Keep reading to find out how these three devices differ, as we’ll be talking through the design, price and specs.
Starting with the Mac Mini, the latest iteration came out in 2020 and comes in two configurations, with the cheapest starting at £699 and the most expensive at £899. These prices go up depending on what unified memory and SSD storage you choose, with pre-installed software and a 10GB ethernet option also adding some extra zeros to your bill.
If you were to get the Mac Mini with all the trimmings, including the best-unified memory, SSD storage and storage options, the price goes up to £1799.
The current Mac Pro came out in 2019 and comes either as a Tower or a Rack, with both starting at £5499. Again, the processor, memory, graphics and storage will change the price, with the superior options racking up to an eye-watering total of £51,799. There are also some pre-installed software options available, with the choice to add on an Apple mouse and keyboard too.
Finally, the Mac Studio. You can choose between the M1 Max chipset or the M1 Ultra, with each starting at £1999 and £3999 respectively. Choosing the Ultra chipset with the most beefed-up processor, memory and SSD storage will take the price to £7999.
Starting with what looks the most alike, the Mac Studio and Mac Mini have the same squished box shape with rounded edges. The Mac Studio is thicker, looking like two Minis stacked on top of each other, with the same sleek silver finish that makes it undeniably Apple.
The Mac Pro takes on a different look that’s more akin to your traditional desktop PC design. The big box shape keeps the Silver finish and big Apple logo but comes in a stainless steel frame with handles and little built-in legs.
The sides feature a lattice design that looks very much like a cheese grater, with the company claiming that it helps to maximise airflow for quiet and cool performance.
It also comes in both the Tower and Rack designs, which have the same lattice feature, but the Tower essentially stands upwards while the Rack sits lower and wider without the legs.
The specs on each device differ quite a lot, and if you are in the market for a new desktop PC it’s important to know what each device is capable of.
Starting with the oldest desktop, the Mac Pro is the only device in this article that still runs exclusively on Intel processors instead of the new Apple Silicon solution.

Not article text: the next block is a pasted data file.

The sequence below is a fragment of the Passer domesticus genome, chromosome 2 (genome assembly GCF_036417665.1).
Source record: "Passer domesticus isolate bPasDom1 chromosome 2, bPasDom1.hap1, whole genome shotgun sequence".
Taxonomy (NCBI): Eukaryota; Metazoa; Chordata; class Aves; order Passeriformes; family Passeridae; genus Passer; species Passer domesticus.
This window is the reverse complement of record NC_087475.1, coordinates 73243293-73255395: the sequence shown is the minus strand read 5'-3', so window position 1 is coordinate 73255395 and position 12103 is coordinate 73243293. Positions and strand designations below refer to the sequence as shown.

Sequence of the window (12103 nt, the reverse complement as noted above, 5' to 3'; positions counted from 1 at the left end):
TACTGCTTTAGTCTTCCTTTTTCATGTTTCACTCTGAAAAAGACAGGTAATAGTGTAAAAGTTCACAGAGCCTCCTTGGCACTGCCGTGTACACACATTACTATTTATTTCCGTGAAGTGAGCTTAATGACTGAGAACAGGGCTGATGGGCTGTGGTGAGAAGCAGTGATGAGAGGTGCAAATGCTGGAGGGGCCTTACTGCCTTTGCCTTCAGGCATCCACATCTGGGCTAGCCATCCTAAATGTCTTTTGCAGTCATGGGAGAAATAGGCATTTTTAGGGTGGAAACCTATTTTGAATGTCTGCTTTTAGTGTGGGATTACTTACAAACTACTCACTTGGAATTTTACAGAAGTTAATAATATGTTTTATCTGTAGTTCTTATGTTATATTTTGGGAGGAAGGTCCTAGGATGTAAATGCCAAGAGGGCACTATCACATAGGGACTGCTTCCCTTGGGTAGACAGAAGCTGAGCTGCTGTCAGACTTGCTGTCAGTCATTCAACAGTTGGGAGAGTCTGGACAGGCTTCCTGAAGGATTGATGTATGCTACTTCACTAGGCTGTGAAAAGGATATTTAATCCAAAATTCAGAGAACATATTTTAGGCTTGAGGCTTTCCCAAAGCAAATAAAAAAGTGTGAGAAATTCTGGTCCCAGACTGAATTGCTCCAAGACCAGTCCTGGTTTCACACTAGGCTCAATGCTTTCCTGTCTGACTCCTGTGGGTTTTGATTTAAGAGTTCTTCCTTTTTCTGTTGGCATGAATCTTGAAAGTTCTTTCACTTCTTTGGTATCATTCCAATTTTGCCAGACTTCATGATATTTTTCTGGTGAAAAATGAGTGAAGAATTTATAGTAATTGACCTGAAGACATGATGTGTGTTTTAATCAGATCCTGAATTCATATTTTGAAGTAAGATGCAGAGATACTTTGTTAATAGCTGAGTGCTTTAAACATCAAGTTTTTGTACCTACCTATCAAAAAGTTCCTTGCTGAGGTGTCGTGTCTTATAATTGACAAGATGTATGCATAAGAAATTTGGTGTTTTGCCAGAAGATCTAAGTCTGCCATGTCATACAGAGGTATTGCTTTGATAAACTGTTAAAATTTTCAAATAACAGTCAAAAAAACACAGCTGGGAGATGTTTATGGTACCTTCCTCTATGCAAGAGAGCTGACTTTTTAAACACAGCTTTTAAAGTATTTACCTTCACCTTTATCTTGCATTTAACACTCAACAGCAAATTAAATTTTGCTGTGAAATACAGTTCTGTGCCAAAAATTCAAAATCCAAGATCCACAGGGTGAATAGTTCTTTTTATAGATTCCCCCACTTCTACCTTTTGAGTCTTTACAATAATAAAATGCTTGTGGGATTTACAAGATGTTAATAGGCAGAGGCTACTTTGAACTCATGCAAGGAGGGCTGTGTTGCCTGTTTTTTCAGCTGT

There are five different processing options here, which you can see below:
|8-core, 16 threads on Intel Xeon W|
|12-core, 24 threads on Intel Xeon W|
|16-core, 32 threads on Intel Xeon W|
|24-core, 28 threads on Intel Xeon W|
|28-core, 56 threads on Intel Xeon W|
There are also several memory configuration options, with the smallest starting at 32GB and the top coming in at 1.5TB, though you will need either the 24 or 28-core processor for that.
And then in terms of GPUs, there are six choices:
|AMD Radeon Pro 580X|
|AMD Radeon Pro W5500X|
|AMD Radeon Pro W5700X|
|AMD Radeon Pro W6800X|
|AMD Radeon Pro W6800X Duo|
|AMD Radeon Pro W6900X|
There are more options here too, but those are the main differences on offer with the Mac Pro. Seeing as the new Macs all come out with Apple Silicon chips, this process is definitely more complicated and requires the consumer to have more knowledge about each individual module, since it doesn’t all come pre-packaged.
Moving onto the Mac Mini, there is a choice between the M1 chips and Intel processors, with the two Intel options being the 6-core Intel Core i5 CPU or the 6-core Intel Core i7.
The M1 chipset has an 8-core CPU, 8-core GPU and a 16-core Neural Engine. The memory starts at 8GB and can be configured up to 64GB, depending on which processor you choose, with the storage starting at 512GB and going up to 2TB.
Now onto the newest PC, the Mac Studio does not come with an Intel CPU option, but the M1 Max and the M1 Ultra Apple Silicon chips instead.
The M1 Max chip comes with a 10-core CPU, a 24-core GPU that can be configured up to 32-cores, and a 16-core Neural Engine.
The M1 Ultra chip starts with a 20-core CPU, a 48-core GPU that can go up to a whopping 60-cores, alongside a 32-core Neural Engine.
In terms of unified memory, the M1 Max can go up to 64GB while the M1 Ultra goes up to 128GB, with storage on both configurable up to 8TB, with the starting storage hitting 512GB for the Max and 1TB for the Ultra.
In terms of power, it seems that the Mac Studio will come out on top. Apple claims the M1 Ultra chip is substantially more powerful than the components inside the current Mac Pro, although Apple has teased that the Mac Pro could see a similar processor upgrade soon.
The Mac Mini is likely the best option if you’re on a tighter budget but still want a powerful creative desktop, though it won’t have the same peak performance as the Mac Studio, which is the more expensive option but comes with the newest and most powerful Apple processor.